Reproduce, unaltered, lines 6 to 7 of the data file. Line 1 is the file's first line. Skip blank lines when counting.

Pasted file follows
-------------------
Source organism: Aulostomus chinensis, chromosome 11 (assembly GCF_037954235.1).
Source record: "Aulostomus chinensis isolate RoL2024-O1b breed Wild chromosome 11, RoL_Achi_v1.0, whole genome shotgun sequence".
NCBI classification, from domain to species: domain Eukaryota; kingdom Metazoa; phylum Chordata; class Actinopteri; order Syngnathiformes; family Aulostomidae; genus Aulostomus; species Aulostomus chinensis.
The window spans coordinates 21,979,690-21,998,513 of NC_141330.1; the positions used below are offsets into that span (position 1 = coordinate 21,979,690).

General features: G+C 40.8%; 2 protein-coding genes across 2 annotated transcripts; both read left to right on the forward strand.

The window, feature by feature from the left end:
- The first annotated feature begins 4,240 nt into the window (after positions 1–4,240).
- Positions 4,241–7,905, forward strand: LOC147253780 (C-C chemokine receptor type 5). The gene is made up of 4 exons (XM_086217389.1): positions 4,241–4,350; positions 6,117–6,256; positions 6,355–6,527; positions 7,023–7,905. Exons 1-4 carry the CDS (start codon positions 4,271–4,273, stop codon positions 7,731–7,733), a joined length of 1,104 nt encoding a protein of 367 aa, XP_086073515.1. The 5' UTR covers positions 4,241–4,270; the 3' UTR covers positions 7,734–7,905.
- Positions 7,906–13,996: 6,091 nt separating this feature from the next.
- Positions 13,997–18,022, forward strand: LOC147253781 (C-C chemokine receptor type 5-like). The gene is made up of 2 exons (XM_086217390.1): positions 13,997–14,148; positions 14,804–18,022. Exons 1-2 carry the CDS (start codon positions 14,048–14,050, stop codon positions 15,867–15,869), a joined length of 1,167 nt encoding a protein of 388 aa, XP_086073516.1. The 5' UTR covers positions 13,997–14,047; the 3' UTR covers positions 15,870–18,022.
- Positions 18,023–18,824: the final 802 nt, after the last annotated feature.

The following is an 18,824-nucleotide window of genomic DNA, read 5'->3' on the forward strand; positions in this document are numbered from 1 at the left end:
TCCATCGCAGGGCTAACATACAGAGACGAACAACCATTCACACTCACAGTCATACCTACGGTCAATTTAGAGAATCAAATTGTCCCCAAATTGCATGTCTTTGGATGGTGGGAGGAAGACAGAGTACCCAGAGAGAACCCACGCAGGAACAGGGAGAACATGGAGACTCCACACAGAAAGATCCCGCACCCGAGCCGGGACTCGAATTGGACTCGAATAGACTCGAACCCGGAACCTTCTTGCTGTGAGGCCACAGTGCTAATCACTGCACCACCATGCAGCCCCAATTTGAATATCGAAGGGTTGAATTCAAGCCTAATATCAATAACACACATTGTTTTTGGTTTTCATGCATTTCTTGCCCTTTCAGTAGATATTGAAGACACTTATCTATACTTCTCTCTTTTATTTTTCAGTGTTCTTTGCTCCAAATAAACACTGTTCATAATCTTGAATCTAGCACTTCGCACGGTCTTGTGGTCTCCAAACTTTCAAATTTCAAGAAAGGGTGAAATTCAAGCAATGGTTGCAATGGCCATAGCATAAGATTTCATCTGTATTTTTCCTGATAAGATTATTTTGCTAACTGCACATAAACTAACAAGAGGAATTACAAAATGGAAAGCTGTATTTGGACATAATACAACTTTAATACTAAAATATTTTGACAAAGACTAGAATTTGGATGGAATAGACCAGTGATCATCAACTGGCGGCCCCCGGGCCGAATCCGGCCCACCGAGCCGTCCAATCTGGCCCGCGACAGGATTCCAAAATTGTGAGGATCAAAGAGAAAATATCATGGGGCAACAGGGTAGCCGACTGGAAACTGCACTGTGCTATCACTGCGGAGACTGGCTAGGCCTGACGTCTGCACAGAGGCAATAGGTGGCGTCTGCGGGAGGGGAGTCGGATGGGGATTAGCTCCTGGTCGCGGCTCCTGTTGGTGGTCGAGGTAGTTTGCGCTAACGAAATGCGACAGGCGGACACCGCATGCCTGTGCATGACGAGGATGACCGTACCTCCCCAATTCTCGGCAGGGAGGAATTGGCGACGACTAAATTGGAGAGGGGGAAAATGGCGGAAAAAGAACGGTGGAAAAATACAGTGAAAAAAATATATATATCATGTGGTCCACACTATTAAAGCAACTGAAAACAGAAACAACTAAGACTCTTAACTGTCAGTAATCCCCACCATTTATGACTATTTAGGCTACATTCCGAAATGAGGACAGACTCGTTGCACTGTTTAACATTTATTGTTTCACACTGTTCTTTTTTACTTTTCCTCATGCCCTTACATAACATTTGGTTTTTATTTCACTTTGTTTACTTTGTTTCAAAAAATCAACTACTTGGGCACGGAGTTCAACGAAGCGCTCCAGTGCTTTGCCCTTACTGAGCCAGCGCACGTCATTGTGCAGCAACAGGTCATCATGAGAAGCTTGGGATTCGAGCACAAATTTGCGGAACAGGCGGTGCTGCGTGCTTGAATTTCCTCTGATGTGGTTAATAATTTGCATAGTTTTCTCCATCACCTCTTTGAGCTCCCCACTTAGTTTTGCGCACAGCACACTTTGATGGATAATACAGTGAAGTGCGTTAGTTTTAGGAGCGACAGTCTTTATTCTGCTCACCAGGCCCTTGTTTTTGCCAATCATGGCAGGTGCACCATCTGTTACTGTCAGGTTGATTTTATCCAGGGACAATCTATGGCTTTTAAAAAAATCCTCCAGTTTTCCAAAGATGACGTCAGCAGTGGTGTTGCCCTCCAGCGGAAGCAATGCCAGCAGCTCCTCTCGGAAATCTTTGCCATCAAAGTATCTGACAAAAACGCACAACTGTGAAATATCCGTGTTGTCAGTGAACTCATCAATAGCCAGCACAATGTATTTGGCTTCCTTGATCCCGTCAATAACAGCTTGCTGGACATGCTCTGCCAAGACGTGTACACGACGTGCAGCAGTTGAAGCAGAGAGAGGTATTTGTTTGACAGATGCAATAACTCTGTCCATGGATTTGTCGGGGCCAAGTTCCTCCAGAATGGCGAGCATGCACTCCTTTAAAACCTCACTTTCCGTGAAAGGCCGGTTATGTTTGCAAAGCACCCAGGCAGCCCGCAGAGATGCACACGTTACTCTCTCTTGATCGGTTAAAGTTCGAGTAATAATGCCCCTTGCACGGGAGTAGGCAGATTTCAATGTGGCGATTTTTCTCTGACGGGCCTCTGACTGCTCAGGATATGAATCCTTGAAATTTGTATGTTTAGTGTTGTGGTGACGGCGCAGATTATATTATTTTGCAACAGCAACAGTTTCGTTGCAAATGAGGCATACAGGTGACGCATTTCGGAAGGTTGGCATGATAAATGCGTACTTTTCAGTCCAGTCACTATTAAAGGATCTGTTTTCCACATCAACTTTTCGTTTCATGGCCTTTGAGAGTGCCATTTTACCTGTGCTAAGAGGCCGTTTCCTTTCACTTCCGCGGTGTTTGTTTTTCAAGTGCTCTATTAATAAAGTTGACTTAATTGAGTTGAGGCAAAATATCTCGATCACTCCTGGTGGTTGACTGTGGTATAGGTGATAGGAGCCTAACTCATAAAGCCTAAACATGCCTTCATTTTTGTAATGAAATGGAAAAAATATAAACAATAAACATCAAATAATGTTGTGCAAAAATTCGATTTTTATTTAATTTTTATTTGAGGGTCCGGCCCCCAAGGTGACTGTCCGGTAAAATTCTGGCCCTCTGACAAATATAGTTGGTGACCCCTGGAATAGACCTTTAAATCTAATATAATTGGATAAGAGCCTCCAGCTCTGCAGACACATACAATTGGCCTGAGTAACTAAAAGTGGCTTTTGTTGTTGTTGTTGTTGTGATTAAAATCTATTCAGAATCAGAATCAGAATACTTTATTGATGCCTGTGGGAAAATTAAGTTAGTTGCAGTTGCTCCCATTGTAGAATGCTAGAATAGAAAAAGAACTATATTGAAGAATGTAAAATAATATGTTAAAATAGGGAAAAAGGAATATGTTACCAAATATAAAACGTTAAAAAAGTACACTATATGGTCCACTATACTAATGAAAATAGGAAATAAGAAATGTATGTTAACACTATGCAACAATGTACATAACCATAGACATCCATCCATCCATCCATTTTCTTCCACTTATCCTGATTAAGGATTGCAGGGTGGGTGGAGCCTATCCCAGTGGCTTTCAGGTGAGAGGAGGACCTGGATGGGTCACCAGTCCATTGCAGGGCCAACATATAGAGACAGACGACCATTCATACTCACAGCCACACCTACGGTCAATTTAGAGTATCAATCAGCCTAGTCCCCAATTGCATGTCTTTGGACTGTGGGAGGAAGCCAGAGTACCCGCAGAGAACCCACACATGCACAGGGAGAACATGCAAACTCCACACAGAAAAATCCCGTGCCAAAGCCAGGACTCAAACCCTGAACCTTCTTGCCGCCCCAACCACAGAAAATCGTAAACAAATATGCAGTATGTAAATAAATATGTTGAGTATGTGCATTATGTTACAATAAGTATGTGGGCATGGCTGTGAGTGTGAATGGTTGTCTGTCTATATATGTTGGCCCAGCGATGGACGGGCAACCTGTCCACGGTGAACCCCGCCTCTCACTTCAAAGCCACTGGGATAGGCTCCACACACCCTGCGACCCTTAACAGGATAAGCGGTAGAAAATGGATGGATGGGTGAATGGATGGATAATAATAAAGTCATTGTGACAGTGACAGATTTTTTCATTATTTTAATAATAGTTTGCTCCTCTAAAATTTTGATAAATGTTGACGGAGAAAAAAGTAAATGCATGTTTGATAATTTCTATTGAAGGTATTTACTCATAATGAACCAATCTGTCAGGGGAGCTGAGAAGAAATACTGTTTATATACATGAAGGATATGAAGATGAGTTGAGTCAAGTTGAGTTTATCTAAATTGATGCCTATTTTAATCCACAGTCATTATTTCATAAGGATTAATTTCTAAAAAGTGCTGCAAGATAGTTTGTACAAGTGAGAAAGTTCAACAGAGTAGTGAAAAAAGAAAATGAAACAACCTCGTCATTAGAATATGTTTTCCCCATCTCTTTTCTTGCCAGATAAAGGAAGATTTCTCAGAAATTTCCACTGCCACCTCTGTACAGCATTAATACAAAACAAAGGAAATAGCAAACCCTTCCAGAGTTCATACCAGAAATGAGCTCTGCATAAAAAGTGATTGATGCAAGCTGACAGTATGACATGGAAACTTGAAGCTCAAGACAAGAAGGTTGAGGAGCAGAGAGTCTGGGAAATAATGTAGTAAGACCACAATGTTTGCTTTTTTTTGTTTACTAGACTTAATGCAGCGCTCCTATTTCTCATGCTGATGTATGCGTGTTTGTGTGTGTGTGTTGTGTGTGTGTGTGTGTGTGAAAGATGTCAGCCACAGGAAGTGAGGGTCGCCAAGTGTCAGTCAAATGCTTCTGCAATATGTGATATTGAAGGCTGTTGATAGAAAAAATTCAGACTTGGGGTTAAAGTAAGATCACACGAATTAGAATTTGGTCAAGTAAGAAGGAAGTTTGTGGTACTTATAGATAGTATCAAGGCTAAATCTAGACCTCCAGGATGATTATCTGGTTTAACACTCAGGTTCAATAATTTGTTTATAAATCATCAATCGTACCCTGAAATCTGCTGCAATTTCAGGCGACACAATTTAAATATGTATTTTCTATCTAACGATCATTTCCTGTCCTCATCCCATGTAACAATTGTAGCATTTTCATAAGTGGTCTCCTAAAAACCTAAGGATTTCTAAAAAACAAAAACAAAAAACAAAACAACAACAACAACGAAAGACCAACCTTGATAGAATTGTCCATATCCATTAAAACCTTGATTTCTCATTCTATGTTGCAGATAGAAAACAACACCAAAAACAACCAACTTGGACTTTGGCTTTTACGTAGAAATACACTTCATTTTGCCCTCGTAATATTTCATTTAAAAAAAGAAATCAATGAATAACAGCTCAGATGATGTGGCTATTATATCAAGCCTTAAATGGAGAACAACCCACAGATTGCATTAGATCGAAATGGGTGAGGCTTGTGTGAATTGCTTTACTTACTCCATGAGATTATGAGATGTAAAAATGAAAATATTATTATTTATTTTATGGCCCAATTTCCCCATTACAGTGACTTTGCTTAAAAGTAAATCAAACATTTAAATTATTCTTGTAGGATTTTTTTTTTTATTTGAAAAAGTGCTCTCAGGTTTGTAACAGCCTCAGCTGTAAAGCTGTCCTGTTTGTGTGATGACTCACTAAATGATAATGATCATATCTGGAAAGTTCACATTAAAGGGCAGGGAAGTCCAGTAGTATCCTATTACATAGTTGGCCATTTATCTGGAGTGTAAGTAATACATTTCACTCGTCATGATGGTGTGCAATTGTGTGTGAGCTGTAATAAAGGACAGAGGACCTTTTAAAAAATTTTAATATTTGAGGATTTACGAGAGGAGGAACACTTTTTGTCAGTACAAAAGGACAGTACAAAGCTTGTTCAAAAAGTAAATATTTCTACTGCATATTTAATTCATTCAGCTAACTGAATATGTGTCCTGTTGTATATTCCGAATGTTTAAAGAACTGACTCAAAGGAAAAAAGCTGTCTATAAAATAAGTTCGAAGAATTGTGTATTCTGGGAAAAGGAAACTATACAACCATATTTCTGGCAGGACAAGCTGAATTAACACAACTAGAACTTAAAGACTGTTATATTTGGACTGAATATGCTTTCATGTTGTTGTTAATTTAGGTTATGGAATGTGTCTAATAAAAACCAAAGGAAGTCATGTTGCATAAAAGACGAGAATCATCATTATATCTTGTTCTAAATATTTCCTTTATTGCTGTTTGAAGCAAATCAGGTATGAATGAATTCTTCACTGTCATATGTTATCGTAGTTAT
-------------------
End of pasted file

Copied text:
The window, feature by feature from the left end:
- The first annotated feature begins 4,240 nt into the window (after positions 1–4,240).